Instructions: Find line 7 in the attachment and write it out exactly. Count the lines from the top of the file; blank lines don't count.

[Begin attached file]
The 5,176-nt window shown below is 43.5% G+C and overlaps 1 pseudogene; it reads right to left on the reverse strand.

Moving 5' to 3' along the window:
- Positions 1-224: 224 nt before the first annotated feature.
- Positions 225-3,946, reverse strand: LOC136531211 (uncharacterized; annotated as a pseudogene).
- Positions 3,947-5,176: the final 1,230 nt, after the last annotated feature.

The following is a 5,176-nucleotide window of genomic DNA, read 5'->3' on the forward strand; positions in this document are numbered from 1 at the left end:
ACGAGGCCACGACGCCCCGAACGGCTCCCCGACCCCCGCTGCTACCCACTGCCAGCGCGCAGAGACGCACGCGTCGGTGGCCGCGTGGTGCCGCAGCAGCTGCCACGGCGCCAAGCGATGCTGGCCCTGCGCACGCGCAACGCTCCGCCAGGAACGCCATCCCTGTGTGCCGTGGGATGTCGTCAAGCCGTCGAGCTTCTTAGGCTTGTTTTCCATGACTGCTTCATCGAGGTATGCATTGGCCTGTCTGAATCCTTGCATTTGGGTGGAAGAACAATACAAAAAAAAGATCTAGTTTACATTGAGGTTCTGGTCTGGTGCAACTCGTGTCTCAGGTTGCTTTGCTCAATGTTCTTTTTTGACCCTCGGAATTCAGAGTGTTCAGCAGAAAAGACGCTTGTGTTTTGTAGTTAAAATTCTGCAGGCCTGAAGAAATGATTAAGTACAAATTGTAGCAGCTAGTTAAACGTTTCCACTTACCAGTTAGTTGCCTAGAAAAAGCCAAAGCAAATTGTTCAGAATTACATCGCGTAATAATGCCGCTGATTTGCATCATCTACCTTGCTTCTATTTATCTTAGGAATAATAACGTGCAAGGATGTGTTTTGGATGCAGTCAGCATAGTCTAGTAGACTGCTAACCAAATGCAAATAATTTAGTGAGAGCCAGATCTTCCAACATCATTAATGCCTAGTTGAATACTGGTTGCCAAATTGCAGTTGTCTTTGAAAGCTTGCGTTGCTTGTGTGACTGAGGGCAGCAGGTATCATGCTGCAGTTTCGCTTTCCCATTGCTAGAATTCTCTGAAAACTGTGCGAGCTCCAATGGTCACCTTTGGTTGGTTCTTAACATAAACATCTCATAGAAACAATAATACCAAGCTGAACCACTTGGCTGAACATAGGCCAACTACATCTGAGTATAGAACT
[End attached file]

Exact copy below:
ACGAGGCCACGACGCCCCGAACGGCTCCCCGACCCCCGCTGCTACCCACTGCCAGCGCGCAGAGACGCACGCGTCGGTGGCCGCGTGGTGCCGCAGCAGCTGCCACGGCGCCAAGCGATGCTGGCCCTGCGCACGCGCAACGCTCCGCCAGGAACGCCATCCCTGTGTGCCGTGGGATGTCGTCAAGCCGTCGAGCTTCTTAGGCTTGTTTTCCATGACTGCTTCATCGAGGTATGCATTGGCCTGTCTGAATCCTTGCATTTGGGTGGAAGAACAATACAAAAAAAAGATCTAGTTTACATTGAGGTTCTGGTCTGGTGCAACTCGTGTCTCAGGTTGCTTTGCTCAATGTTCTTTTTTGACCCTCGGAATTCAGAGTGTTCAGCAGAAAAGACGCTTGTGTTTTGTAGTTAAAATTCTGCAGGCCTGAAGAAATGATTAAGTACAAATTGTAGCAGCTAGTTAAACGTTTCCACTTACCAGTTAGTTGCCTAGAAAAAGCCAAAGCAAATTGTTCAGAATTACATCGCGTAATAATGCCGCTGATTTGCATCATCTACCTTGCTTCTATTTATCTTAGGAATAATAACGTGCAAGGATGTGTTTTGGATGCAGTCAGCATAGTCTAGTAGACTGCTAACCAAATGCAAATAATTTAGTGAGAGCCAGATCTTCCAACATCATTAATGCCTAGTTGAATACTGGTTGCCAAATTGCAGTTGTCTTTGAAAGCTTGCGTTGCTTGTGTGACTGAGGGCAGCAGGTATCATGCTGCAGTTTCGCTTTCCCATTGCTAGAATTCTCTGAAAACTGTGCGAGCTCCAATGGTCACCTTTGGTTGGTTCTTAACATAAACATCTCATAGAAACAATAATACCAAGCTGAACCACTTGGCTGAACATAGGCCAACTACATCTGAGTATAGAACT